Energy System Optimization Models

Part of the Lecture Notes in Economics and Mathematical Systems book series (LNE, volume 222)


Consider the simple Reference Energy System depicted on Figure 9.1. The end use demands shown on the right, D1, D2, and D3, are assumed given (from a demand forecasting model); as in our previous discussion of Reference Energy Systems (RES) in Chapter 3, the system is demand driven. Recall that in the RES, intermediate fuel and supply variables are defined by the series of matrix transitions discussed in Section 3.2. However, the coefficients of those transition matrices, which represent the market shares of each fuel meeting end use demand categories, or the electric generation mix, require exogenous specification by the analyst — which translates, in practice, to a great deal of judgement on the part of the analyst in an attempt to bring supply and demand into balance. Indeed, in many early developing country energy assessments, such supply-demand balances were derived manually even for future years.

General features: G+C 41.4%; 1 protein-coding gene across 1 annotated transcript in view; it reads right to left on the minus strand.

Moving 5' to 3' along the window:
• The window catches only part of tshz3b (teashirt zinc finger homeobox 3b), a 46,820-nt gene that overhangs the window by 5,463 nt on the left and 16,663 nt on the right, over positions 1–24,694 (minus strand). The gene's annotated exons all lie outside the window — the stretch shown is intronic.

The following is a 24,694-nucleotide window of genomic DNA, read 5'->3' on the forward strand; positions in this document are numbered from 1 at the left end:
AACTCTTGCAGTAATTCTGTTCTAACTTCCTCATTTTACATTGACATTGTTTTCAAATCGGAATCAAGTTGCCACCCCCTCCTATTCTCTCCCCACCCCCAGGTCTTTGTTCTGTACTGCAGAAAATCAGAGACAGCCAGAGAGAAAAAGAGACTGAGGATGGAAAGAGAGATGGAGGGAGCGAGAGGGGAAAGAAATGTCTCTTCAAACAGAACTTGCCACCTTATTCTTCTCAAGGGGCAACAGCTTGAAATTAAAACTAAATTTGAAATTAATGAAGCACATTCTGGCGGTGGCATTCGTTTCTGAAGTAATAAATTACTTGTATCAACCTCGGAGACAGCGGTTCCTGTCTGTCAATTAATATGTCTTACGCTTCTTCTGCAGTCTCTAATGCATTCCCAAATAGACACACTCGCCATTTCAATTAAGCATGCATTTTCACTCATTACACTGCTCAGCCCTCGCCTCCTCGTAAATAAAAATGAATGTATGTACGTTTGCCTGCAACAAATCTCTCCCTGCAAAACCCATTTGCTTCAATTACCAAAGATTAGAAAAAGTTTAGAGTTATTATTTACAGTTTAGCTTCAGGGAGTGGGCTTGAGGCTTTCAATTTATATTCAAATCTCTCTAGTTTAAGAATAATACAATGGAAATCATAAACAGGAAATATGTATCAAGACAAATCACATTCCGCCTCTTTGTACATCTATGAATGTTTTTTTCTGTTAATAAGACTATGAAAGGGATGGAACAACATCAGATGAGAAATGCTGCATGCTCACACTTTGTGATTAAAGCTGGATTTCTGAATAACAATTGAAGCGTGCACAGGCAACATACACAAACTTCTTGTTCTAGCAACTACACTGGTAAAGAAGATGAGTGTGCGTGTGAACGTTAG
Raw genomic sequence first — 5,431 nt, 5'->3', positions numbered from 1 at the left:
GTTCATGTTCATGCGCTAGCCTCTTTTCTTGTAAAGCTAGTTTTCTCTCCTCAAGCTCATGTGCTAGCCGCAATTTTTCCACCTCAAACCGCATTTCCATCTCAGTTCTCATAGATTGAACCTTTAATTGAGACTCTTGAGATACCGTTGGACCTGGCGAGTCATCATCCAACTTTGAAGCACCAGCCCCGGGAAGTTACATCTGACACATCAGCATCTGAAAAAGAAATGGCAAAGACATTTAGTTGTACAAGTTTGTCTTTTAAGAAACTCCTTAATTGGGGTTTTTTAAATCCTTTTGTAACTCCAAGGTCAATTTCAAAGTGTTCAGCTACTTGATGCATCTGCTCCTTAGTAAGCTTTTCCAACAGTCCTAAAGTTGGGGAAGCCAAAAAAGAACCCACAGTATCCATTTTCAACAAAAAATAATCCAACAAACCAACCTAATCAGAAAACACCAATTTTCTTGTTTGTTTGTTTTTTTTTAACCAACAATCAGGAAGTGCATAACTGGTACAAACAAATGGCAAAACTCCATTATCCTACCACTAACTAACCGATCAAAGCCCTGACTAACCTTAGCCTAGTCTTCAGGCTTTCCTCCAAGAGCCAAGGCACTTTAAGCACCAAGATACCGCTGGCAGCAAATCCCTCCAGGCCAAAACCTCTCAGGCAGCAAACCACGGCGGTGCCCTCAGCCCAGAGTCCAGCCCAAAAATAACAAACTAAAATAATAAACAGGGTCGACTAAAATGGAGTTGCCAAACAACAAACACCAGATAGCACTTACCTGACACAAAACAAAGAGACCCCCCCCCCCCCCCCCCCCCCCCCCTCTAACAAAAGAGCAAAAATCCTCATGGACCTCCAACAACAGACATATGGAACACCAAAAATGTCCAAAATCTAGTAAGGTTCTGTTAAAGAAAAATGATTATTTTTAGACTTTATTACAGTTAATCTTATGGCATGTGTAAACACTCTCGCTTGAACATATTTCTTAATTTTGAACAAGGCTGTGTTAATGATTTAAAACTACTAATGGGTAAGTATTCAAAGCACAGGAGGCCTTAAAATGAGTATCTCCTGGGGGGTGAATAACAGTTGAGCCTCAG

Figure 9.1.

A Sample RES


Shadow Price Shadow Prex Supply Constraint Space Heat Capital Recovery Factor 
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Copyright information

© Springer-Verlag Berlin Heidelberg 1984

Authors and Affiliations

  1. 1.Institute for Energy ResearchState University of New York at Stony BrookStony BrookUSA

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